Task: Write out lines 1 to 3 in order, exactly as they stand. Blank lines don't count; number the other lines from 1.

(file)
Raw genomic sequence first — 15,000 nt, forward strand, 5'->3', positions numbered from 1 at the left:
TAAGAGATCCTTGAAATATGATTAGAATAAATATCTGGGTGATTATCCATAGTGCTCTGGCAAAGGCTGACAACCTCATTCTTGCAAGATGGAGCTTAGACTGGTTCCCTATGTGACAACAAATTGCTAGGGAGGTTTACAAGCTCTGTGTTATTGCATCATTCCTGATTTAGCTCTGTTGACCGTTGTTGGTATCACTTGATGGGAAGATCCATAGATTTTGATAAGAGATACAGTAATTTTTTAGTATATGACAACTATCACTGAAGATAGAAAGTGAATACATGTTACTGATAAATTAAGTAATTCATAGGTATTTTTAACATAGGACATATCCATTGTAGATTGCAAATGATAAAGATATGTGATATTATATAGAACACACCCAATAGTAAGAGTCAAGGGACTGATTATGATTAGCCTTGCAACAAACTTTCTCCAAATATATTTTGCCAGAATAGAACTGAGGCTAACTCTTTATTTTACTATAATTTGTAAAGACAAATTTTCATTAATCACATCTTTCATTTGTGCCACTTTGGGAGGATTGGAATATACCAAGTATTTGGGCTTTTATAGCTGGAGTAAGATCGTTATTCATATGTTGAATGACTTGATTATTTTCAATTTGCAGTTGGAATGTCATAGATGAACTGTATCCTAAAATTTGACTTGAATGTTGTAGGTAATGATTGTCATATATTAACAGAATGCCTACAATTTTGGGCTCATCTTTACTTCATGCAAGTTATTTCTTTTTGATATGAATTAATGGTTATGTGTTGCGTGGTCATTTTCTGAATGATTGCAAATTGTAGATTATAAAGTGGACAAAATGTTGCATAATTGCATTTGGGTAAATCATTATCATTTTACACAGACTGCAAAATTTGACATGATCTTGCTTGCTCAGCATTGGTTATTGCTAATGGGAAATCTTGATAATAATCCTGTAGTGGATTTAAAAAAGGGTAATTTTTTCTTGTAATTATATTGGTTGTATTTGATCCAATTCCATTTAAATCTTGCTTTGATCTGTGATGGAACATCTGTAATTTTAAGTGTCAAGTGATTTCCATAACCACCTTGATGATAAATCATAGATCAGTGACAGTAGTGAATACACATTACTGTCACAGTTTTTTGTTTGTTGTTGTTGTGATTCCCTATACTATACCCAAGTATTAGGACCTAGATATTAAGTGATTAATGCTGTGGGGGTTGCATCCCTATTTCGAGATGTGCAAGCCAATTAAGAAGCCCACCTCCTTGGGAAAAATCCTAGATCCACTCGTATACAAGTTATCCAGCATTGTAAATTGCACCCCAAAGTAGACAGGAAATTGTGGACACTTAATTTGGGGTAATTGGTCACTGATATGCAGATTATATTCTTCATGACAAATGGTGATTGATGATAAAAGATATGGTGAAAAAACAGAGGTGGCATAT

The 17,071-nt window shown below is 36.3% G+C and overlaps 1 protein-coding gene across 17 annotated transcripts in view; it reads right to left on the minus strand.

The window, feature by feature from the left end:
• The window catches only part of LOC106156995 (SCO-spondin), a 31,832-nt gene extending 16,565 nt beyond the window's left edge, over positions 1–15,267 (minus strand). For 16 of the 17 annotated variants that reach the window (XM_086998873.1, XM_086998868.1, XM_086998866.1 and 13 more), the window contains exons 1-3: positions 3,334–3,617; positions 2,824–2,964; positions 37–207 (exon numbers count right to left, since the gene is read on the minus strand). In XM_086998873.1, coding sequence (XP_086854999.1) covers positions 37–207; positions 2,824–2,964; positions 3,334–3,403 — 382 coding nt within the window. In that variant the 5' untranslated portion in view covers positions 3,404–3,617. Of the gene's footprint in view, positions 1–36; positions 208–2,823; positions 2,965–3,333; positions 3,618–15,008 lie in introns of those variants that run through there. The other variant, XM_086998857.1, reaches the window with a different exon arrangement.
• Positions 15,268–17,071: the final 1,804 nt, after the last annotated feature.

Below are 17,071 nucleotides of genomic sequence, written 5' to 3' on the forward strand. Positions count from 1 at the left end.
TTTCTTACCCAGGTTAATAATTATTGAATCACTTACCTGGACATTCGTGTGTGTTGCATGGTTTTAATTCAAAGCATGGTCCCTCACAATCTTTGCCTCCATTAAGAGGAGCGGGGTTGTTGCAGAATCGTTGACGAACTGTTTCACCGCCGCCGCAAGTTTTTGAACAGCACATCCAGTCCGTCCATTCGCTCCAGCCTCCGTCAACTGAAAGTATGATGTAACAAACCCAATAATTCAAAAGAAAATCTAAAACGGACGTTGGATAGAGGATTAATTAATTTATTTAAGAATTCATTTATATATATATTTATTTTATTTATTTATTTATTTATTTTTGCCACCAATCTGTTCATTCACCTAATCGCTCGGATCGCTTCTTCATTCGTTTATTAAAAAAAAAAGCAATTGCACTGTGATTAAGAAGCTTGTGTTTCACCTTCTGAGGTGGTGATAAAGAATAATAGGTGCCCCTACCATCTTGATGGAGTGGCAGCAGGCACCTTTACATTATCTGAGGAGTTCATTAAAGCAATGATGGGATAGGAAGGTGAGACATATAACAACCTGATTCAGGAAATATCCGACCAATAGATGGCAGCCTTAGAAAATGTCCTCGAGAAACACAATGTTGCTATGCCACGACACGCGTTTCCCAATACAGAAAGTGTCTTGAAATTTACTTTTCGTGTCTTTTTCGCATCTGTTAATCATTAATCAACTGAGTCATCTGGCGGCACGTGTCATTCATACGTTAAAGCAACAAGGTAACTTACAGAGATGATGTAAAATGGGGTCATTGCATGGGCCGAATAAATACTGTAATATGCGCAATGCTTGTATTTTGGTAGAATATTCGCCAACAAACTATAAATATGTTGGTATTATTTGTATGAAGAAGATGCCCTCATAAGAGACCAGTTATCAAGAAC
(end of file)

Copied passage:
Raw genomic sequence first — 15,000 nt, forward strand, 5'->3', positions numbered from 1 at the left:
TAAGAGATCCTTGAAATATGATTAGAATAAATATCTGGGTGATTATCCATAGTGCTCTGGCAAAGGCTGACAACCTCATTCTTGCAAGATGGAGCTTAGACTGGTTCCCTATGTGACAACAAATTGCTAGGGAGGTTTACAAGCTCTGTGTTATTGCATCATTCCTGATTTAGCTCTGTTGACCGTTGTTGGTATCACTTGATGGGAAGATCCATAGATTTTGATAAGAGATACAGTAATTTTTTAGTATATGACAACTATCACTGAAGATAGAAAGTGAATACATGTTACTGATAAATTAAGTAATTCATAGGTATTTTTAACATAGGACATATCCATTGTAGATTGCAAATGATAAAGATATGTGATATTATATAGAACACACCCAATAGTAAGAGTCAAGGGACTGATTATGATTAGCCTTGCAACAAACTTTCTCCAAATATATTTTGCCAGAATAGAACTGAGGCTAACTCTTTATTTTACTATAATTTGTAAAGACAAATTTTCATTAATCACATCTTTCATTTGTGCCACTTTGGGAGGATTGGAATATACCAAGTATTTGGGCTTTTATAGCTGGAGTAAGATCGTTATTCATATGTTGAATGACTTGATTATTTTCAATTTGCAGTTGGAATGTCATAGATGAACTGTATCCTAAAATTTGACTTGAATGTTGTAGGTAATGATTGTCATATATTAACAGAATGCCTACAATTTTGGGCTCATCTTTACTTCATGCAAGTTATTTCTTTTTGATATGAATTAATGGTTATGTGTTGCGTGGTCATTTTCTGAATGATTGCAAATTGTAGATTATAAAGTGGACAAAATGTTGCATAATTGCATTTGGGTAAATCATTATCATTTTACACAGACTGCAAAATTTGACATGATCTTGCTTGCTCAGCATTGGTTATTGCTAATGGGAAATCTTGATAATAATCCTGTAGTGGATTTAAAAAAGGGTAATTTTTTCTTGTAATTATATTGGTTGTATTTGATCCAATTCCATTTAAATCTTGCTTTGATCTGTGATGGAACATCTGTAATTTTAAGTGTCAAGTGATTTCCATAACCACCTTGATGATAAATCATAGATCAGTGACAGTAGTGAATACACATTACTGTCACAGTTTTTTGTTTGTTGTTGTTGTGATTCCCTATACTATACCCAAGTATTAGGACCTAGATATTAAGTGATTAATGCTGTGGGGGTTGCATCCCTATTTCGAGATGTGCAAGCCAATTAAGAAGCCCACCTCCTTGGGAAAAATCCTAGATCCACTCGTATACAAGTTATCCAGCATTGTAAATTGCACCCCAAAGTAGACAGGAAATTGTGGACACTTAATTTGGGGTAATTGGTCACTGATATGCAGATTATATTCTTCATGACAAATGGTGATTGATGATAAAAGATATGGTGAAAAAACAGAGGTGGCATAT

The 17,071-nt window shown below is 36.3% G+C and overlaps 1 protein-coding gene across 17 annotated transcripts in view; it reads right to left on the minus strand.